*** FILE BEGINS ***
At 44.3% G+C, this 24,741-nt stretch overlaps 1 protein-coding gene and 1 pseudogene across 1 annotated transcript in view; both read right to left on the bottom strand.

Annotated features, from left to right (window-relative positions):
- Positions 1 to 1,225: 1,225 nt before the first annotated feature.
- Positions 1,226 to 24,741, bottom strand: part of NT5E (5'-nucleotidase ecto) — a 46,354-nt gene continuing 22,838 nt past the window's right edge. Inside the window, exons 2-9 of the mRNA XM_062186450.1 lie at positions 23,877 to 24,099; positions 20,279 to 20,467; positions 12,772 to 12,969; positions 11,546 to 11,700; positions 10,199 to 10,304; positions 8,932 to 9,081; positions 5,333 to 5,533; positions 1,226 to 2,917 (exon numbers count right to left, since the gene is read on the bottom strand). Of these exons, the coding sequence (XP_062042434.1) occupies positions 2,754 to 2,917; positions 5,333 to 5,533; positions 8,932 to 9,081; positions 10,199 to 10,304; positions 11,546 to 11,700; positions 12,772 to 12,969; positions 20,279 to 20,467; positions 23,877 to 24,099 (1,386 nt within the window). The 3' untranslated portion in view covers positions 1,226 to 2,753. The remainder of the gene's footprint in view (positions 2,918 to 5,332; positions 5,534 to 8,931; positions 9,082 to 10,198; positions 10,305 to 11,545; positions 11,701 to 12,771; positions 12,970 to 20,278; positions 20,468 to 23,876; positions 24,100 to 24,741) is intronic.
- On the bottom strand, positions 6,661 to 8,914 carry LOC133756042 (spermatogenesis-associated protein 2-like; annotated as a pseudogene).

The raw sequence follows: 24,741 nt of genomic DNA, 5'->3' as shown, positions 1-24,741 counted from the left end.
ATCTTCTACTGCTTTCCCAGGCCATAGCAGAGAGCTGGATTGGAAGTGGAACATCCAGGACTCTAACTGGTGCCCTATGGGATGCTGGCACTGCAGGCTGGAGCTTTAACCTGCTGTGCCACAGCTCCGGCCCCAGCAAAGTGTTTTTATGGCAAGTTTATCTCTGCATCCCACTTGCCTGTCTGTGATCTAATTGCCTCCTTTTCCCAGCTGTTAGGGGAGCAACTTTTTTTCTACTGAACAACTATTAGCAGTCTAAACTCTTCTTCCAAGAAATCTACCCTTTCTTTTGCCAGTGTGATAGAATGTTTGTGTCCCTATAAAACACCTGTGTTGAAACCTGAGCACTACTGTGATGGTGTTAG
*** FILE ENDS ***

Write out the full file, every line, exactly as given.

At 44.3% G+C, this 24,741-nt stretch overlaps 1 protein-coding gene and 1 pseudogene across 1 annotated transcript in view; both read right to left on the bottom strand.

Annotated features, from left to right (window-relative positions):
- Positions 1 to 1,225: 1,225 nt before the first annotated feature.
- Positions 1,226 to 24,741, bottom strand: part of NT5E (5'-nucleotidase ecto) — a 46,354-nt gene continuing 22,838 nt past the window's right edge. Inside the window, exons 2-9 of the mRNA XM_062186450.1 lie at positions 23,877 to 24,099; positions 20,279 to 20,467; positions 12,772 to 12,969; positions 11,546 to 11,700; positions 10,199 to 10,304; positions 8,932 to 9,081; positions 5,333 to 5,533; positions 1,226 to 2,917 (exon numbers count right to left, since the gene is read on the bottom strand). Of these exons, the coding sequence (XP_062042434.1) occupies positions 2,754 to 2,917; positions 5,333 to 5,533; positions 8,932 to 9,081; positions 10,199 to 10,304; positions 11,546 to 11,700; positions 12,772 to 12,969; positions 20,279 to 20,467; positions 23,877 to 24,099 (1,386 nt within the window). The 3' untranslated portion in view covers positions 1,226 to 2,753. The remainder of the gene's footprint in view (positions 2,918 to 5,332; positions 5,534 to 8,931; positions 9,082 to 10,198; positions 10,305 to 11,545; positions 11,701 to 12,771; positions 12,970 to 20,278; positions 20,468 to 23,876; positions 24,100 to 24,741) is intronic.
- On the bottom strand, positions 6,661 to 8,914 carry LOC133756042 (spermatogenesis-associated protein 2-like; annotated as a pseudogene).

The raw sequence follows: 24,741 nt of genomic DNA, 5'->3' as shown, positions 1-24,741 counted from the left end.
ATCTTCTACTGCTTTCCCAGGCCATAGCAGAGAGCTGGATTGGAAGTGGAACATCCAGGACTCTAACTGGTGCCCTATGGGATGCTGGCACTGCAGGCTGGAGCTTTAACCTGCTGTGCCACAGCTCCGGCCCCAGCAAAGTGTTTTTATGGCAAGTTTATCTCTGCATCCCACTTGCCTGTCTGTGATCTAATTGCCTCCTTTTCCCAGCTGTTAGGGGAGCAACTTTTTTTCTACTGAACAACTATTAGCAGTCTAAACTCTTCTTCCAAGAAATCTACCCTTTCTTTTGCCAGTGTGATAGAATGTTTGTGTCCCTATAAAACACCTGTGTTGAAACCTGAGCACTACTGTGATGGTGTTAG